|A juniper tree is decorated with fluffy, fresh snow.
The red rocks and a blue sky add up to a colorful image. This picture was made a few years ago in Arches National Park.
Winter is here and with it the opportunity to make great winter landscapes. White snow sets off the vibrant colors of the red rocks, an effect I call “red, white and beautiful.” Here are some tips on how to make great photographs when it snows.
Winter cold and damp weather can fog up your lens, weaken the camera’s battery, and cause your fingers to turn blue. Here are some ways to deal with those problems:
• Put a clear UV filter over your lens. That will protect the lens itself should it get fogged up, or even worse, become wet or coated with ice. Since the moisture will be on the filter, the sensitive multi-coatings on the lens will be protected.
• Carry a microfiber cloth or two and use them to carefully wipe away any fogging on the filter, LCD screen, and viewfinder.
• Keep your lens cap on the lens whenever you are not shooting to further shield it from moisture.
• Your breath is moist, too, so avoid breathing on your camera. Try holding your breath when you bring the camera up to your eye.
• You especially do not want moisture to get inside of your camera, so it’s a good idea to use a zoom
lens and keep it in place to avoid the need to change lenses during your shoot. Most cameras are somewhat moisture resistant, but don’t tempt fate. You might consider carrying a plastic bag and keeping it around the camera between shots.
• To prevent your battery from losing power, it’s a good idea to carry a spare battery in your pocket to keep it warm. You can switch them to always have a warm battery in the camera.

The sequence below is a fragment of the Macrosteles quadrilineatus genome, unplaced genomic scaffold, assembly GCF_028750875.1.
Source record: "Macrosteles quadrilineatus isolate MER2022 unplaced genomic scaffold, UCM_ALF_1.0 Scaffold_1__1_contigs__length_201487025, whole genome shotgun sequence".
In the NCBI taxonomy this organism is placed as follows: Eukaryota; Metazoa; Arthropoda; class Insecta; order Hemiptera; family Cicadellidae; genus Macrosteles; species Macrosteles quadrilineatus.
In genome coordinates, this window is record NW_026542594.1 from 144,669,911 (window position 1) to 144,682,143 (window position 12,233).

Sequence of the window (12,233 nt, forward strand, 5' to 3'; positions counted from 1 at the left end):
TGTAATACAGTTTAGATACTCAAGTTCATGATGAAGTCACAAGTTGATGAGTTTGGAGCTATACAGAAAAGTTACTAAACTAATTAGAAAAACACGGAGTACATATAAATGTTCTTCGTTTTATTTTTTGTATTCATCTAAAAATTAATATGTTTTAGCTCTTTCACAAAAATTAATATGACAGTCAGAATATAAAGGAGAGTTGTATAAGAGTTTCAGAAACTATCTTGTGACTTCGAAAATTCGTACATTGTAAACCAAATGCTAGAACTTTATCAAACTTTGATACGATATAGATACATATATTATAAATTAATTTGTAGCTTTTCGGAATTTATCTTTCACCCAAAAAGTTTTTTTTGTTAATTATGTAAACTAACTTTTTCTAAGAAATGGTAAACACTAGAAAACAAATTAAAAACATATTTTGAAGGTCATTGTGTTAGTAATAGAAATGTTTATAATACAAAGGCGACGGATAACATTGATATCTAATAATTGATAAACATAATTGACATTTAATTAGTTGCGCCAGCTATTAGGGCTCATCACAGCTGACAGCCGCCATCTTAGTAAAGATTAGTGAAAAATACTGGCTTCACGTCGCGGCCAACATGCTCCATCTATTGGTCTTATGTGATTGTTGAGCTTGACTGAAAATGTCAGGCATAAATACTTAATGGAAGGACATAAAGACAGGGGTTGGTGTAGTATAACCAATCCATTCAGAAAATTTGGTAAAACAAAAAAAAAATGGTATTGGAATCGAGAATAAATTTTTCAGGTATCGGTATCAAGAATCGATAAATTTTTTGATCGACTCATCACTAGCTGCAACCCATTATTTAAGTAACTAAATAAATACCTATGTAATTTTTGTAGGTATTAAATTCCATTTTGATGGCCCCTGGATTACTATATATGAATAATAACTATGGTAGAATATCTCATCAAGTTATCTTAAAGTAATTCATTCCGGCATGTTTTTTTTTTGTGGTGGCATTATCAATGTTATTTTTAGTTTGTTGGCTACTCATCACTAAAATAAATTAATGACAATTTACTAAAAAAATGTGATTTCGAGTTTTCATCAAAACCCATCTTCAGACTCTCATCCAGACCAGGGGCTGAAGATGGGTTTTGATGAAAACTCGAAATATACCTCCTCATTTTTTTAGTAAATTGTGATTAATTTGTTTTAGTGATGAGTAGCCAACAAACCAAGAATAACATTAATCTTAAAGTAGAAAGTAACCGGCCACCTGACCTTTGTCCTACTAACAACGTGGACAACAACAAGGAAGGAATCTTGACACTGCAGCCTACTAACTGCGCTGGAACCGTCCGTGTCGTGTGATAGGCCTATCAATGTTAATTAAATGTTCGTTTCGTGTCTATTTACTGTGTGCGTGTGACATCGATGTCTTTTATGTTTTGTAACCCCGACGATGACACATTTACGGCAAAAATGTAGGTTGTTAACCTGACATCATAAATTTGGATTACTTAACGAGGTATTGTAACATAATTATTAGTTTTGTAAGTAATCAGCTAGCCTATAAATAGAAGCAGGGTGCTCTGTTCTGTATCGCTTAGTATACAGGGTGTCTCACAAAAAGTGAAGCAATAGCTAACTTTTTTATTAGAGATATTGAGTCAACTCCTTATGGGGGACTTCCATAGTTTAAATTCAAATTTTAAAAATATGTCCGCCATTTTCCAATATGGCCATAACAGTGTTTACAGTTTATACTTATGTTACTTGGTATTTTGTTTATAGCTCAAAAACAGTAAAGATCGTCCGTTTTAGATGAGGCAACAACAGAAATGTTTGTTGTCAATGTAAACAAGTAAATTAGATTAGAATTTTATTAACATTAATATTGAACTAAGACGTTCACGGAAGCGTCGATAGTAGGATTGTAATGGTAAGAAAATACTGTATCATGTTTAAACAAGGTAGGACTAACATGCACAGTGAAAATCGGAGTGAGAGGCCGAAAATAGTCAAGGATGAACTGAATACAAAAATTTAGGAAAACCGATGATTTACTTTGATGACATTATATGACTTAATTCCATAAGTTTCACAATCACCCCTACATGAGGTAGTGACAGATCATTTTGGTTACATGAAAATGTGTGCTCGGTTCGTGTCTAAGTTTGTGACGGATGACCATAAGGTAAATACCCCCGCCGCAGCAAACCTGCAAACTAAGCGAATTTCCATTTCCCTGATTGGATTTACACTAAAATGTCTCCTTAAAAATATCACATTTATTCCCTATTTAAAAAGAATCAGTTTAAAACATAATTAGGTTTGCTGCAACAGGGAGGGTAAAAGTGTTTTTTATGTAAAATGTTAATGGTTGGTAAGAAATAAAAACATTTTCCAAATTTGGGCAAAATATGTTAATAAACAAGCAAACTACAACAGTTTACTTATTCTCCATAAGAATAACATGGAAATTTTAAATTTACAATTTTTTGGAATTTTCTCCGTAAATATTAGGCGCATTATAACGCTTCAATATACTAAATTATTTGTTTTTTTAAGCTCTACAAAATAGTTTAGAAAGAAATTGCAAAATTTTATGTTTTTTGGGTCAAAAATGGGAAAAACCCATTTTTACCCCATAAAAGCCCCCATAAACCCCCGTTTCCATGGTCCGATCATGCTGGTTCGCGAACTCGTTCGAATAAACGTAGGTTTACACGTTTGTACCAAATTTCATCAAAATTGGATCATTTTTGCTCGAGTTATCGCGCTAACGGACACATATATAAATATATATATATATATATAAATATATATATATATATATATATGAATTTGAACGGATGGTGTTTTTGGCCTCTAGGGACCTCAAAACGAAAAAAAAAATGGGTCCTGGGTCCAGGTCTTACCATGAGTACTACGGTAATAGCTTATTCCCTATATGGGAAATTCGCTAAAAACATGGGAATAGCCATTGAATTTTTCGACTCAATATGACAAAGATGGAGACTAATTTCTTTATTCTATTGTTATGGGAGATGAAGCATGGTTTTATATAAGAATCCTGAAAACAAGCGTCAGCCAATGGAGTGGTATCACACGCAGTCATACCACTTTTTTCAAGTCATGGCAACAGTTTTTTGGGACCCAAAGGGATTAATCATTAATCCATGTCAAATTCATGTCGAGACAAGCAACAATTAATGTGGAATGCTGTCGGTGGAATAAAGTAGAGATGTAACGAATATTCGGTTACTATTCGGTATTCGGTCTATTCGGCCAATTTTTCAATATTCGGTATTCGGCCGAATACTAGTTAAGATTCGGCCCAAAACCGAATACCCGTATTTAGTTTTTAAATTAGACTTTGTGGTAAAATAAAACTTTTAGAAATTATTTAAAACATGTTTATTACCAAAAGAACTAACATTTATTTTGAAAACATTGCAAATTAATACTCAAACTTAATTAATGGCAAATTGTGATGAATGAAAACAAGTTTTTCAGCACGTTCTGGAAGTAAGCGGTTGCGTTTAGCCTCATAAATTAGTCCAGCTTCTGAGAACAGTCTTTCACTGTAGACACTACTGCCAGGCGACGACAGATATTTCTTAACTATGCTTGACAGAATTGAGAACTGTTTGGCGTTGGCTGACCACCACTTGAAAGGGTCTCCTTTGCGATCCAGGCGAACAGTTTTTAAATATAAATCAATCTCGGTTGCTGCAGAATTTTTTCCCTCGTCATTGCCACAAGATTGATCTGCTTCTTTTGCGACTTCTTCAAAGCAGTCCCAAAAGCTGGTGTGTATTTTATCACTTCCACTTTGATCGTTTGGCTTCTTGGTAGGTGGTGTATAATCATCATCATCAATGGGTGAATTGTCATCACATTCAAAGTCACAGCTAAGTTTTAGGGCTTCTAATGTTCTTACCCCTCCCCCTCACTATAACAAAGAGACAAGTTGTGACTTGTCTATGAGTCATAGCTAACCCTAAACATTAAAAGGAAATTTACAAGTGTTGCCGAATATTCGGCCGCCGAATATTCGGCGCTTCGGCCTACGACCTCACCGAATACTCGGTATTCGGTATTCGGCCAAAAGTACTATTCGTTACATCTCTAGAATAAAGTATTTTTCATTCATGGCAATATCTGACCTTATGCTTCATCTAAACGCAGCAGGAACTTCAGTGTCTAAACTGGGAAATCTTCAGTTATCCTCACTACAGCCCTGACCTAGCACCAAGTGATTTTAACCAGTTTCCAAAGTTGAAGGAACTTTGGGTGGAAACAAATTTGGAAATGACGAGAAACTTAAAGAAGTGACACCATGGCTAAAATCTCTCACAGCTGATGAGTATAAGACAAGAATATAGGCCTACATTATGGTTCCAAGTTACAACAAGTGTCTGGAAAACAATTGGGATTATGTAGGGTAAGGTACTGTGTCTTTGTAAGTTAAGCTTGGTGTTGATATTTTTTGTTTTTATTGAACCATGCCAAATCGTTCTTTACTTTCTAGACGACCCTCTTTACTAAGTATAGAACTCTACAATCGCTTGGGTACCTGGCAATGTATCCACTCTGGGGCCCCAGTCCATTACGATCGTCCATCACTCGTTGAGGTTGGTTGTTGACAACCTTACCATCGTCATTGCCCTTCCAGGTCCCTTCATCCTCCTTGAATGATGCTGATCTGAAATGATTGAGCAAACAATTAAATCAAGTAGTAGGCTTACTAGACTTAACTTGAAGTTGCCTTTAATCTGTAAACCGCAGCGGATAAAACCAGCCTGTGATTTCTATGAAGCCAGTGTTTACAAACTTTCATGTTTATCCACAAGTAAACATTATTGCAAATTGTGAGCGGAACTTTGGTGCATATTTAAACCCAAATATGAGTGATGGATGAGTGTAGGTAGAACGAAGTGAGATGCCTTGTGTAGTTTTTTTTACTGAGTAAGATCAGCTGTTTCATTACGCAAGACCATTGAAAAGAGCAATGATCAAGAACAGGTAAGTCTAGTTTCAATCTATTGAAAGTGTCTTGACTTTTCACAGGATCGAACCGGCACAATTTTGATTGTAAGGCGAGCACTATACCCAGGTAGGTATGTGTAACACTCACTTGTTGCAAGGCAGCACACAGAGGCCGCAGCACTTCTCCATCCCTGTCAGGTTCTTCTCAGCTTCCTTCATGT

• Fingerless mittens or gloves are a good choice to prevent your hands from growing numb from the cold.
• Because it reflects so much light, snow can be a difficult subject. Here are some tips to get well-balanced exposures.
• Using a polarizing filter can help reduce distracting glare on fresh snow or ice.
• Light reflecting from the snow can cause lens flare, so use your lens hood to block stray rays.
• Capturing the right color balance can be tricky when photographing in snow. If the snow in your photo looks blue or yellow, you know something is wrong. It’s a good idea to shoot in RAW format so that you can adjust the white balance in post-processing your images.
|This photograph was made from Island in the Sky, looking east toward the distant La Sal mountains. Red rock spires and canyon walls stand out against the white landscape.
The bright snow can trick your camera’s exposure system, which is set for medium gray. You don’t want a picture of gray snow, so tend to add an extra one-third to two-thirds stop to your exposure. You can check the histogram on your LCD screen to make sure your exposure is in the right range. Again, if shooting in RAW you can adjust the settings in post.
Now it’s time to have some fun. Composing pictures with snow offers the chance to get a different look. In general, seek to feature pure, unspoiled snow. Watch your step and avoid making footprints where you will want to make a picture a few minutes later. Or, be creative and make your footprints part of the composition. Contrast is necessary for a winter scene, and the addition of color is a plus. Here in the Moab area, it’s usually easy to find red rocks to make the snow shine.
In the first picture I photographed a juniper tree in Arches National Park that was decorated with fresh snow. Patches of red sandstone and a clear blue sky add plenty of color.
The second picture was taken from Island in the Sky, looking down across the canyons to the distant La Sal mountains, all highlighted by winter snow.
|This photograph was made in early December showing snow on the La Sal mountains. I made it by balancing my iPhone on the steering wheel as I drove south on 191 at twilight.
Despite our drought, there are signs there may be reasonable amounts of snow this season. The third picture was one I snapped recently with my iPhone while driving south on 191, featuring the snow-capped peaks of the La Sal mountains at just after sunset.
So be on the lookout for more of those wonderful flakes, pack your camera, and venture out to make pictures of a landscape transformed by layers of snow.
David L. Brown is a landscape photographer who has led photo tours from his base in Moab since 2015, now as Printworks Photo Tours. His fine art prints can be seen at Printworks Gallery, 1105 S. Hwy. 191. He invites you to visit or call at 435-355-0121.